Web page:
We knew there would be a lot do at CC as at other ports, especially related to the water and beach. Like other ports of call on our Western Caribbean itinerary, we could swim, enjoy the two water-play areas, or sunbathe. Guests can sign up for a variety of Port Adventures, like stingray encounters, kayaking, boating and parasailing or rent, if available, one of the much-in-demand cabanas.
Plus there are the Disney touches that make CC an extension of the ship. The island has a family beach, the adult-only Serenity Bay Beach and the teens-only Hide-Out beach area. Scuttle’s Cove offers free childcare and Groupers Pavilion offers out-of-the-sun fun.
There are trams to help you travel between locations; for many guests most destinations will be within a walkable distance.
CC has Disney character meet-and-greets with photographers, so guests can plan for a beach-and-Disney themed Christmas holiday. The Snorkeling Lagoon has a hidden Mickey. And much of the island has the kind of clever signage that will remind guests of the Disney theme-park attractions.
Actively relaxing on Disney’s Castaway Cay: 5K race and a walk on the beach
As destination-race runners who have completed several runDisney races, our initial interest in CC was the Castaway Cay 5K, a free runDisney fun run for guests ages 10 and older. Our day began with more than 250 other Disney guests, a registration record for the Disney Fantasy. It featured couple of loops around the island, mainly on the old runway and the biking path out to the adult-area Serenity Bay. Runners (and walkers) earned a plastic Mickey Mouse-shaped commemorative medal – and the opportunity to buy related merchandise.
After a quick post-run shower on the Disney Fantasy, we headed back to CC to see the sights and enjoy some beach time. We headed for Serenity Bay after climbing the 40-foot Observation Tower for pictures. While there, we saw parasailers and kayakers enjoying their day at port. (We then experienced some mild envy.)
We then spent some time at Serenity Bay so as to enjoy a beach with fewer people; it did feel like we traded the gorgeous scenery of the family beach for more quiet. There, we enjoyed a walk on the beach, the appropriate counterpart to a run on the runaway, and some sun, sand and surf.
Shopping on CC was a breeze. Being able to use our Key to the World card made it easy to buy impulsively. Even the transaction at the charming CC Post Office, which only takes cash, proved simple. We knew the P.O. might not be open during our visit. We lucked out, it was, and it took but a few minutes to mail home postcards to friends and family.
Dining on Castaway Cay: Here’s where the Cookie’s crumbles
Were there any disappointments from our first CC visit? Well, yes. The biggest one was the food.
CC has three dining locations, all included as part of your cruise fare: Cookie’s BBQ near the family beach, Cookie’s Too near the extended family beach, and a third, smaller location at Serenity Bay. There are also places to buy specialty beverages and two stores with “punny” names and CC-themed merchandise.
Before visiting CC, several guests we talked to praised the food on the island. We were told barbecue was excellent and that I, as a vegetarian, would find plenty of sides to enjoy. We were also told to try the dining at Serenity Bay, the only place that offers ribeye steak. We had our suspicions about the actual quality, but decided to try the suggestions.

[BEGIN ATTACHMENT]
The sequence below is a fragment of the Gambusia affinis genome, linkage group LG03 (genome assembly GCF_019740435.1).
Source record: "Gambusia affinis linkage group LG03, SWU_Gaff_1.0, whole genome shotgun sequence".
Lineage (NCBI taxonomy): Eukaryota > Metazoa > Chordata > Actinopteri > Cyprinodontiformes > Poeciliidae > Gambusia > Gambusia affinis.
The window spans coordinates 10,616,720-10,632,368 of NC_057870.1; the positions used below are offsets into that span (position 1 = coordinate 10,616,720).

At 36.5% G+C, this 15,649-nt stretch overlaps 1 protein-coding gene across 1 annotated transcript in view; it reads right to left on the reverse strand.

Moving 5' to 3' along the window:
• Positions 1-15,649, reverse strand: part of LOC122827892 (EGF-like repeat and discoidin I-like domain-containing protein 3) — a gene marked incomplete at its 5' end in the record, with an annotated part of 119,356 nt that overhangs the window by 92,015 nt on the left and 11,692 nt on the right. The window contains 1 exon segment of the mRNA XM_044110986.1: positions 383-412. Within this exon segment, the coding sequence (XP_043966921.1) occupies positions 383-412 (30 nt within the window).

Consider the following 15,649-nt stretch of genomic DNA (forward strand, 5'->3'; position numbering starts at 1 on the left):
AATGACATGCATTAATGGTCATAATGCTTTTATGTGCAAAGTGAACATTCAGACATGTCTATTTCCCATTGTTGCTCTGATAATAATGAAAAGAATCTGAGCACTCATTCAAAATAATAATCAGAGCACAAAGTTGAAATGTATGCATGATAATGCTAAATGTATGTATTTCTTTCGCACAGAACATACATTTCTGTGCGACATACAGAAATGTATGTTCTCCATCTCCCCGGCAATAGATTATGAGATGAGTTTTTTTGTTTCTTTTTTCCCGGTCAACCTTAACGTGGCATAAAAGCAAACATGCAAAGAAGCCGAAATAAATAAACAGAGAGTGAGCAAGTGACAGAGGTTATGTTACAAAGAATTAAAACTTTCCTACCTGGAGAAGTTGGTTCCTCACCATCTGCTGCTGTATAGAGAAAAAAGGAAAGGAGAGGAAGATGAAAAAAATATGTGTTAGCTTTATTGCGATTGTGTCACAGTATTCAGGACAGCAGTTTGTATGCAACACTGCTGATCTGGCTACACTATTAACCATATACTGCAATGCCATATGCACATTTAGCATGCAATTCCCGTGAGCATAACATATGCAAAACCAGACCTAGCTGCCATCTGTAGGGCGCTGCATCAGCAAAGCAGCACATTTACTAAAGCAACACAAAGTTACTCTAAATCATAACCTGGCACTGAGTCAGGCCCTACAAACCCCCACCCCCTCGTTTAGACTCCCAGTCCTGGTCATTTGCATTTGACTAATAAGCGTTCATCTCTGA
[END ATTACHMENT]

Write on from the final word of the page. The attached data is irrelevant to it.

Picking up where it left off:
Unfortunately, we didn’t find CC food to be memorable. What we ate was filling, fairly standard cookout food. The barbecue and ribeye were just okay, although properly prepared. The vegetarian offerings, all average, were primarily sides. There was a sense that a vegetarian meal was an afterthought, at best. Even the cookies, which are Cookie’s claim to fame, weren’t memorable. Next time, we’ll adjust our expectations downward or eat lunch on the ship.
Luckily, the overall experience of CC outweighed our dining disappointment. We focused on the opportunities to see and do things on the island, which was more important to us than the food. And as an unexpected upside, we had a hearty appetite for that night’s dinner.
Castaway Cay: A Disney playground worth another visit
CC was an easy few hours off the boat and on a very relaxing island. The experience did, however, make us wish for a second day on CC in which we skipped the race and focused instead on some of the other recreational activities. We missed taking the Pelican Plunge, for example, or snorkeling. Add that as yet another reason to take a second Disney cruise.
After our first stop at Disney’s island we no longer questioned why so many people praise CC. It is an expanded, more beach-y version of Walt Disney World’s water parks, both places where families can both enjoy some together time and pursue their own interests. There’s little to no anxiety about being in port, and children can easily and safely spend time away from their parents. Plus, it is small enough to feel intimate yet large enough to feel there are plenty of things to see and do – even on a repeat visit.
At least, that’s the feeling we left with. We re-boarded the Disney Fantasy feeling very much like we’d spent the day on a very clean, fun and safe playground Castaway Cay is one of the not-to-be-missed stops on any Disney Cruise Line sailing that includes the island.
Note: I sailed aboard Disney Cruise Line’s newest ship, the Disney Fantasy, on a 7-night Western Caribbean itinerary. I booked travel with Michele of Pixie Vacations, a travel agency specializing in Disney vacations. Michele’s help was invaluable in helping me plan my trip. I paid all my own travel expenses and my opinions are my own.